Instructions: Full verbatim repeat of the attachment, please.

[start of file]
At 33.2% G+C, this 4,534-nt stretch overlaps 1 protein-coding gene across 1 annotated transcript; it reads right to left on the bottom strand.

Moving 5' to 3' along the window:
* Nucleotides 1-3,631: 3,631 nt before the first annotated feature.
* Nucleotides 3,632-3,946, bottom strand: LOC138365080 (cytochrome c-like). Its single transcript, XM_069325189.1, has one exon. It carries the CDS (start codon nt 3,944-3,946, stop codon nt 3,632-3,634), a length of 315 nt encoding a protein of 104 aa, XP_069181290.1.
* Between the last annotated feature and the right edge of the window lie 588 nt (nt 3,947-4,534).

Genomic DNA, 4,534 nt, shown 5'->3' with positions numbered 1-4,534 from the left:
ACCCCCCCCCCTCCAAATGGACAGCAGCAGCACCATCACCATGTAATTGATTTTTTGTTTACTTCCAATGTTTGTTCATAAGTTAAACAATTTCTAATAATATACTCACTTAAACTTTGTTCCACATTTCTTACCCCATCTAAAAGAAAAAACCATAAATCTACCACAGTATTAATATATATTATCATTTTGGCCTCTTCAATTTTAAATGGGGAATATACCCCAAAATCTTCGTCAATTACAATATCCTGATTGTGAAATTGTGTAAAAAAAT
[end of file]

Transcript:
At 33.2% G+C, this 4,534-nt stretch overlaps 1 protein-coding gene across 1 annotated transcript; it reads right to left on the bottom strand.

Moving 5' to 3' along the window:
* Nucleotides 1-3,631: 3,631 nt before the first annotated feature.
* Nucleotides 3,632-3,946, bottom strand: LOC138365080 (cytochrome c-like). Its single transcript, XM_069325189.1, has one exon. It carries the CDS (start codon nt 3,944-3,946, stop codon nt 3,632-3,634), a length of 315 nt encoding a protein of 104 aa, XP_069181290.1.
* Between the last annotated feature and the right edge of the window lie 588 nt (nt 3,947-4,534).

Genomic DNA, 4,534 nt, shown 5'->3' with positions numbered 1-4,534 from the left:
ACCCCCCCCCCTCCAAATGGACAGCAGCAGCACCATCACCATGTAATTGATTTTTTGTTTACTTCCAATGTTTGTTCATAAGTTAAACAATTTCTAATAATATACTCACTTAAACTTTGTTCCACATTTCTTACCCCATCTAAAAGAAAAAACCATAAATCTACCACAGTATTAATATATATTATCATTTTGGCCTCTTCAATTTTAAATGGGGAATATACCCCAAAATCTTCGTCAATTACAATATCCTGATTGTGAAATTGTGTAAAAAAAT